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Court won't let Plame reveal her years at CIA

August 04, 2007|Josh Getlin | Times Staff Writer

NEW YORK -- In a setback for Valerie Plame, a federal judge ruled Friday that the former CIA agent cannot divulge the dates she worked for the agency in her forthcoming book, "Fair Game: My Life as a Spy, My Betrayal by the White House."

The decision by U.S. District Judge Barbara S. Jones was a victory for the CIA, which had argued that such information was classified and should not be made public.

Plame was at the heart of a controversial case in which administration officials were accused of leaking news about her covert status in 2003 to several reporters after her husband, former envoy Joseph C. Wilson IV, publicly raised questions about the intelligence used to justify the U.S. invasion of Iraq.

Simon & Schuster, which is publishing Plame's memoir, said it was "disappointed in the court's ruling, which we believe runs counter to the 1st Amendment, sets a dangerous precedent and creates an unreasonable standard by which the government can disappear public information and rewrite history."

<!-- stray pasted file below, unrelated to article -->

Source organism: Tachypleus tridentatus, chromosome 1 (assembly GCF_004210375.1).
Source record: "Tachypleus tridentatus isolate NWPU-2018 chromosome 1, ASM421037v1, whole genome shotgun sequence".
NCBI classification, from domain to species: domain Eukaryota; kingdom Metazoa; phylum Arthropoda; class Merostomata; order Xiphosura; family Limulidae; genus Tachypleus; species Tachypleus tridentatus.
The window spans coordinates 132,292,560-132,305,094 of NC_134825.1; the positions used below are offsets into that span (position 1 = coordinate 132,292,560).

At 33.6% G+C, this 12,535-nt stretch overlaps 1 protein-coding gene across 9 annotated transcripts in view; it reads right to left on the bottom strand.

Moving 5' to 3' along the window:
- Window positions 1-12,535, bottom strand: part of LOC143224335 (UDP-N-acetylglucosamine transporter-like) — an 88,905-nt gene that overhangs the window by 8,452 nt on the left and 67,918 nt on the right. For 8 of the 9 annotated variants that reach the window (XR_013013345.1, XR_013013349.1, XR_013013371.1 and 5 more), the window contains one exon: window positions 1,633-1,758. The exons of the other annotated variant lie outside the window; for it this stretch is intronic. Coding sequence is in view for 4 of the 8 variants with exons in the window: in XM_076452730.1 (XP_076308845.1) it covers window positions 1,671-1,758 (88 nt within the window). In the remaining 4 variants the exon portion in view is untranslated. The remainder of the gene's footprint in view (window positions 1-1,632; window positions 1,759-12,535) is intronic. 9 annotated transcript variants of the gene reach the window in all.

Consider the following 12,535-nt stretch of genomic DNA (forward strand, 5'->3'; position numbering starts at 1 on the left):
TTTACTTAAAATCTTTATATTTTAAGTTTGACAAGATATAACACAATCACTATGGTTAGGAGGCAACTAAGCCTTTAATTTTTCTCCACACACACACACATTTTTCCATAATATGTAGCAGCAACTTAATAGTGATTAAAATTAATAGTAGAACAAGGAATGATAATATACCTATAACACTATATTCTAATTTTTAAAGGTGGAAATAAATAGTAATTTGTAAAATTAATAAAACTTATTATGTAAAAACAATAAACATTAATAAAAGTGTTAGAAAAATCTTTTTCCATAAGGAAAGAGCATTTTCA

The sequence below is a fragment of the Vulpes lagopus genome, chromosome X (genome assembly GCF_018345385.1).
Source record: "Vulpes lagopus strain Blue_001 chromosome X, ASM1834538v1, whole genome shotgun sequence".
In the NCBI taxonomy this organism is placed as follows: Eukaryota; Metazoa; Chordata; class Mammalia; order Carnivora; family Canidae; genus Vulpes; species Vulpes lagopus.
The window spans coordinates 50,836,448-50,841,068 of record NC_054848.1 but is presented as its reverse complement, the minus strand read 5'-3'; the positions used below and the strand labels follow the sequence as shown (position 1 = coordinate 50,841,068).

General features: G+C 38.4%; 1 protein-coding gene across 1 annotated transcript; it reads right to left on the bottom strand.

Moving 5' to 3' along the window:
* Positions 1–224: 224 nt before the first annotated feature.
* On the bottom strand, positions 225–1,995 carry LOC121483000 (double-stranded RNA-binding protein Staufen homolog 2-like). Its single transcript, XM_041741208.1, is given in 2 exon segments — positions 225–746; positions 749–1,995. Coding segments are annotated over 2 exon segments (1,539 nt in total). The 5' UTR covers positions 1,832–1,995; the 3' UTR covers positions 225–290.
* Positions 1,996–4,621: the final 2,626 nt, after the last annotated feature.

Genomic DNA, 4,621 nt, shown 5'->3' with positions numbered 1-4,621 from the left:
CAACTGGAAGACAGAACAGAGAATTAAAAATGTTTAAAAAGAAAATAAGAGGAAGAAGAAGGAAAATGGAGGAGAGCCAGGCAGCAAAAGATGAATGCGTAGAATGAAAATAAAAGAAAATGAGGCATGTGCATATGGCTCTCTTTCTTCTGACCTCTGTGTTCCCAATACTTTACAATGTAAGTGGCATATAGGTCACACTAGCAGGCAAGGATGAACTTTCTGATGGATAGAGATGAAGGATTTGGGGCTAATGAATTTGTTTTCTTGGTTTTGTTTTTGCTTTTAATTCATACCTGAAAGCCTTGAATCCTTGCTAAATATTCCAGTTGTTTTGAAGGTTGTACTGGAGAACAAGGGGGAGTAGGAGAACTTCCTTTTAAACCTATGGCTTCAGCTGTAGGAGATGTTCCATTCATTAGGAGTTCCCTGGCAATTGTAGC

The ruling by Jones came as a result of a lawsuit that the publisher and author had filed in May seeking to bar the CIA from interfering with publication of her memoir.

Plame and Simon & Schuster had argued that the dates of her service before 2002 -- which the CIA was seeking to keep classified -- had already been made public on a federal website and should no longer be considered classified information. The publisher said it still plans to publish the book this fall.

In her ruling, Jones said that "the information at issue was properly classified and has not been officially acknowledged by the CIA." She did acknowledge, however, that it has appeared in the public domain.

josh.getlin@latimes.com

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